Interests and strategies of both activist hedge funds and German blockholders defy easy categorisation. Activists aim at creating value expressed in an increased share price of their portfolio companies. They employ intervention and campaigns built around some of the building blocks that we have presented. KUKA demonstrates that hedge funds may align themselves with blockholders to ride a rising stock price. On the other hand, German family blockholders may use activists to attract the interest of international institutional investors following the latter’s recommendations with the ultimate objective of boosting share value and selling their position – displacement through defection. Some activists adapt their strategies to the German context and demonstrate commitment to their portfolio companies, while German blockholders utilise activists to increase the value of their holdings, thus changing their preferences from commitment to liquidity.

Not unlike studies in the US, there are empirical findings in Germany that show there is considerable disciplinary power inhering in activist hedge funds. Virtually all listed companies in Germany (which have shrunk from about 1,000 to 650 in recent years) have an IR department now, monitoring closely their investor base. Many of them anticipate potential investments, interventions and engagements by activists and, in order to thwart campaigns, implement some of the typical activist demands, such as extra dividends, share buybacks or selling non-core divisions.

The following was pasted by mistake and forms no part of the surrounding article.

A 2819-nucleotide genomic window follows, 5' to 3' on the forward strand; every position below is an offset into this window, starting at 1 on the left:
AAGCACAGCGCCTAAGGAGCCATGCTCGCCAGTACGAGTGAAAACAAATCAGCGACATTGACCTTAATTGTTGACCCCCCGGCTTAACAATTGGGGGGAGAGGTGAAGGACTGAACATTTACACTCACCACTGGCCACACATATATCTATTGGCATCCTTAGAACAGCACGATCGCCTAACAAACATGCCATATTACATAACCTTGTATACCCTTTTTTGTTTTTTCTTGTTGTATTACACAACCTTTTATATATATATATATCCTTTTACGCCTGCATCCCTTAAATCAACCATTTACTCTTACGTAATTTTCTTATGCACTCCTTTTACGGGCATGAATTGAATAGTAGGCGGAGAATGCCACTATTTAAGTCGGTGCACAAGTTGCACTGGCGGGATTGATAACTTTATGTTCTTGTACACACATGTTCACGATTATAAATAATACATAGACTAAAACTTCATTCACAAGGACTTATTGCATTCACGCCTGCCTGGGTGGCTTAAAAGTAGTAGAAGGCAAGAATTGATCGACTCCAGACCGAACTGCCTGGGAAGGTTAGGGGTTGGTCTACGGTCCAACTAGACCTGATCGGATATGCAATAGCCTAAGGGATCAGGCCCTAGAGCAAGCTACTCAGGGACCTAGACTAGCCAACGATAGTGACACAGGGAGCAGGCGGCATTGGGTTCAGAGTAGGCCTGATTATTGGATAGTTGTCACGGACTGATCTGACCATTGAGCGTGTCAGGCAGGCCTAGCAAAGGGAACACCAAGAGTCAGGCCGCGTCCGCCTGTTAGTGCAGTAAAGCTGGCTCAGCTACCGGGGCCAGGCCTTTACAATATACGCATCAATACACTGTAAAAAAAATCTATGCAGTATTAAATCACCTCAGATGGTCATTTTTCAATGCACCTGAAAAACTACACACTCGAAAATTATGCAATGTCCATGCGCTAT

Source: Activism in Germany | Ethical Boardroom

Foreign investors to unite on Japanese corporate governance- Nikkei Asian Review

America’s biggest pension fund and three British asset management companies will work in lockstep on corporate governance reform in Japan by voting.

They will coordinate to request increasing outside directors from the at least two now recommended by the Tokyo Stock Exchange to at least one-third of the board. Companies that do not will be punished with votes against their choices for directors in principle….

The partners are the California Public Employees’ Retirement System, Legal & General Investment Management, Standard Life Investments and BMO Global Asset Management. Details of the group’s requests will be announced as soon as early next week.